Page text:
Server information

You will need the following server information before continuing:

  • The hostname and IP address of the AKM server

  • The port number that AKM has been configured to use for KMIP (the default is 5696)


Before continuing, you will need the following items:

  • An administrative (Crypto Officer) client certificate and private key files in .pem format and password for the private key. The default files are AKMAdminCertificate.pem and AKMAdminPrivateKey.pem

  • The IP address or DNS name of the AKM server and the port number it will use for KMIP


Chapter 3: Configuring vSphere to Connect to AKM

VM encryption can be configured using vSphere API’s or CLI tools, or using the vCenter web client, which is covered in this document. There are often multiple ways to access many functions in the web client; not all user interface options are described here.

Adding a KMS cluster

The first step is to add a KMS Cluster to vSphere, which requires the Cryptographic operations.Manage key servers privilege. A KMS Cluster contains information about one or more key servers. Since Alliance Key Manager implements real-time key mirroring between the primary key server and one or more secondary, failover key servers, you will define the primary key server in the KMS Cluster and one or more secondary key servers following the primary key server in the same KMS Cluster. There can be more than one cluster, but this is not required. If you define multiple Key Clusters the first Key Cluster is the default. The default cluster designation can be changed at a later time, if more KMS Clusters are added.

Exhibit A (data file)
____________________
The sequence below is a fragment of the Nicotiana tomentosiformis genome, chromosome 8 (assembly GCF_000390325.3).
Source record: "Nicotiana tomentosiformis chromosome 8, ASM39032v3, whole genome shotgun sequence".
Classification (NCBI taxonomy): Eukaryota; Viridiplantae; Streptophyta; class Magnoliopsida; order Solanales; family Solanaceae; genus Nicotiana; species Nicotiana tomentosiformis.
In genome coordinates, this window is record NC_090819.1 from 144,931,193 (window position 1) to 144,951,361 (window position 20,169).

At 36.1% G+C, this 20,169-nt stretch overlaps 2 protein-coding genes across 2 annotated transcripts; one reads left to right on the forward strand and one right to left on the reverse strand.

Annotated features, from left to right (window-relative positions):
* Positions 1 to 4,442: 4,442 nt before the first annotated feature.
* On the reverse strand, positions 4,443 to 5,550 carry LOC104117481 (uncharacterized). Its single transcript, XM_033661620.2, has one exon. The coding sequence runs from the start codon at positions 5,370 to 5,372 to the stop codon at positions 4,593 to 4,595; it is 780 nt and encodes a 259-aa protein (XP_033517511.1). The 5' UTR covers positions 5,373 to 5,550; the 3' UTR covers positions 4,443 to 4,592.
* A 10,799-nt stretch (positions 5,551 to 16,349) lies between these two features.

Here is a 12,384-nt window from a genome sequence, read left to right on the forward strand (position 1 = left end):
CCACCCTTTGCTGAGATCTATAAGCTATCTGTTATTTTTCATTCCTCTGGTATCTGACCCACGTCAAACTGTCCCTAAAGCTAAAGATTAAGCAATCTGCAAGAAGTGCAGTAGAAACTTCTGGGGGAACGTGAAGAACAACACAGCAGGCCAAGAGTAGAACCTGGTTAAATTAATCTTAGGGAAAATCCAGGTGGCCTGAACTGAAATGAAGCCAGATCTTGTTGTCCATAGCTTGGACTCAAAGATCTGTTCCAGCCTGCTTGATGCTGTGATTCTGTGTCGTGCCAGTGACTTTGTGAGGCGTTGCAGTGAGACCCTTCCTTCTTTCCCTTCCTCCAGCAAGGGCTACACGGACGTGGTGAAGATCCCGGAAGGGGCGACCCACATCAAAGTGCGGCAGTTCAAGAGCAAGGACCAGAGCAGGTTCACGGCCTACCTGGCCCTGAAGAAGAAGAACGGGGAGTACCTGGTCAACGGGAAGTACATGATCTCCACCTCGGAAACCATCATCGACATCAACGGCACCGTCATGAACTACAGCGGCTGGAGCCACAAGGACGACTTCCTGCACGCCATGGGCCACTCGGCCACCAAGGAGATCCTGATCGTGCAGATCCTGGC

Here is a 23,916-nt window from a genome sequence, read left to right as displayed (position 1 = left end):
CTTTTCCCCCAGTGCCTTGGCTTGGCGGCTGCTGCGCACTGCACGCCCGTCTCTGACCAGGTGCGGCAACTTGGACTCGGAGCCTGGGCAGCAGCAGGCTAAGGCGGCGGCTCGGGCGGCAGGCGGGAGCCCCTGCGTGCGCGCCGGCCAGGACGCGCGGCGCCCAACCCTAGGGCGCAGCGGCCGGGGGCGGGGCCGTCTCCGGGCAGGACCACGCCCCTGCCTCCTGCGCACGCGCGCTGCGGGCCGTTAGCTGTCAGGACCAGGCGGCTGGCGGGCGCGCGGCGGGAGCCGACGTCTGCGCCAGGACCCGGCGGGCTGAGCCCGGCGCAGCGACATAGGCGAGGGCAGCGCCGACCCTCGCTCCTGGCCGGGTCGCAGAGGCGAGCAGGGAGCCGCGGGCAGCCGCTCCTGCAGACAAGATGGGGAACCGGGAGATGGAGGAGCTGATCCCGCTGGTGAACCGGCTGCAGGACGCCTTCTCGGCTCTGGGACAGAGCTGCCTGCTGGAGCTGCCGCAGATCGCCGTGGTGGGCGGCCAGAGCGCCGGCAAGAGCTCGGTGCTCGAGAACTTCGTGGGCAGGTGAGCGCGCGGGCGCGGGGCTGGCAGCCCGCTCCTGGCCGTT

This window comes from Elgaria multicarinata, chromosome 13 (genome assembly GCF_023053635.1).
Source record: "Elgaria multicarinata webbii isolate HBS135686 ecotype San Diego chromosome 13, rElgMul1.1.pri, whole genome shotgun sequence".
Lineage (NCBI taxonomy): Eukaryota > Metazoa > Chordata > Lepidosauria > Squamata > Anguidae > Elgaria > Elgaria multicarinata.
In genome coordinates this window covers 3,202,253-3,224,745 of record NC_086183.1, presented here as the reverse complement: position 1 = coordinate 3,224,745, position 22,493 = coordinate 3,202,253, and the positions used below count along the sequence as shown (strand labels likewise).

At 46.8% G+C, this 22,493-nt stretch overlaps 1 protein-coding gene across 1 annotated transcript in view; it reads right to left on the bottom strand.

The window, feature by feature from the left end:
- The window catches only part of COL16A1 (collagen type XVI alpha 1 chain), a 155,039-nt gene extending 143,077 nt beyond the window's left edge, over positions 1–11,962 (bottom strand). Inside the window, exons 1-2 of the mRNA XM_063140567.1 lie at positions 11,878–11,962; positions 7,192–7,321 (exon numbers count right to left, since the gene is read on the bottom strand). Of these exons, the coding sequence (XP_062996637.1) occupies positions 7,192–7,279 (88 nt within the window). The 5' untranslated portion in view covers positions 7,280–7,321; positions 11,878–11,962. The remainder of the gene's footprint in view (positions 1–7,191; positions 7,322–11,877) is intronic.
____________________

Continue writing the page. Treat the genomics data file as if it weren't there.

KMS Clusters are managed at the vCenter Server level. With a vCenter Server instance selected, the Configure menu exposes a Key Management Servers option:

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The Add KMS option brings up a dialog to configure the KMS:

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The cluster name and server alias are arbitrary, but may be referred to later. The network address and port for the external KMS (AKM) are entered, either in dotted IP notation or a domain qualified hostname. The AKM server should be network accessible from the vSphere Data Center.

The proxy values would only be needed if the network configuration requires, which can be determined by a network admin.

Some KMS products require the username and password values. AKM uses certificates to verify trust, entering a username and password at this stage will cause the process to fail.

When adding the first KMS cluster, a confirmation dialog indicates that it will be the default: